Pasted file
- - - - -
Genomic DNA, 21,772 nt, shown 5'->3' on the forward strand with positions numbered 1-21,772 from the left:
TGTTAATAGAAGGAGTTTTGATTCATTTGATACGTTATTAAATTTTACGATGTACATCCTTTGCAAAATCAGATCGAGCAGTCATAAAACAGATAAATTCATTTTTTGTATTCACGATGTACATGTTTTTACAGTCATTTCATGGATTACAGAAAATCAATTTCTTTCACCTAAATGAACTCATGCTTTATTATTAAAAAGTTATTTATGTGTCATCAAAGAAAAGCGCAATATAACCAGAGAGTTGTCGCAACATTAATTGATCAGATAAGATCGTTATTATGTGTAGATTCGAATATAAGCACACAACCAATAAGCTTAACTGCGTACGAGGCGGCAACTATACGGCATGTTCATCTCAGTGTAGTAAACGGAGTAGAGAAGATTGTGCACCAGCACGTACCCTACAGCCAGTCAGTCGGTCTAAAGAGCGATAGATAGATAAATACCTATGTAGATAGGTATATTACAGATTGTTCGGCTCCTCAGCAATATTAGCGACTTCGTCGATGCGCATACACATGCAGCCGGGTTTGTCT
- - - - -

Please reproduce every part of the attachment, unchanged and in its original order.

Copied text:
Genomic DNA, 21,772 nt, shown 5'->3' on the forward strand with positions numbered 1-21,772 from the left:
TGTTAATAGAAGGAGTTTTGATTCATTTGATACGTTATTAAATTTTACGATGTACATCCTTTGCAAAATCAGATCGAGCAGTCATAAAACAGATAAATTCATTTTTTGTATTCACGATGTACATGTTTTTACAGTCATTTCATGGATTACAGAAAATCAATTTCTTTCACCTAAATGAACTCATGCTTTATTATTAAAAAGTTATTTATGTGTCATCAAAGAAAAGCGCAATATAACCAGAGAGTTGTCGCAACATTAATTGATCAGATAAGATCGTTATTATGTGTAGATTCGAATATAAGCACACAACCAATAAGCTTAACTGCGTACGAGGCGGCAACTATACGGCATGTTCATCTCAGTGTAGTAAACGGAGTAGAGAAGATTGTGCACCAGCACGTACCCTACAGCCAGTCAGTCGGTCTAAAGAGCGATAGATAGATAAATACCTATGTAGATAGGTATATTACAGATTGTTCGGCTCCTCAGCAATATTAGCGACTTCGTCGATGCGCATACACATGCAGCCGGGTTTGTCT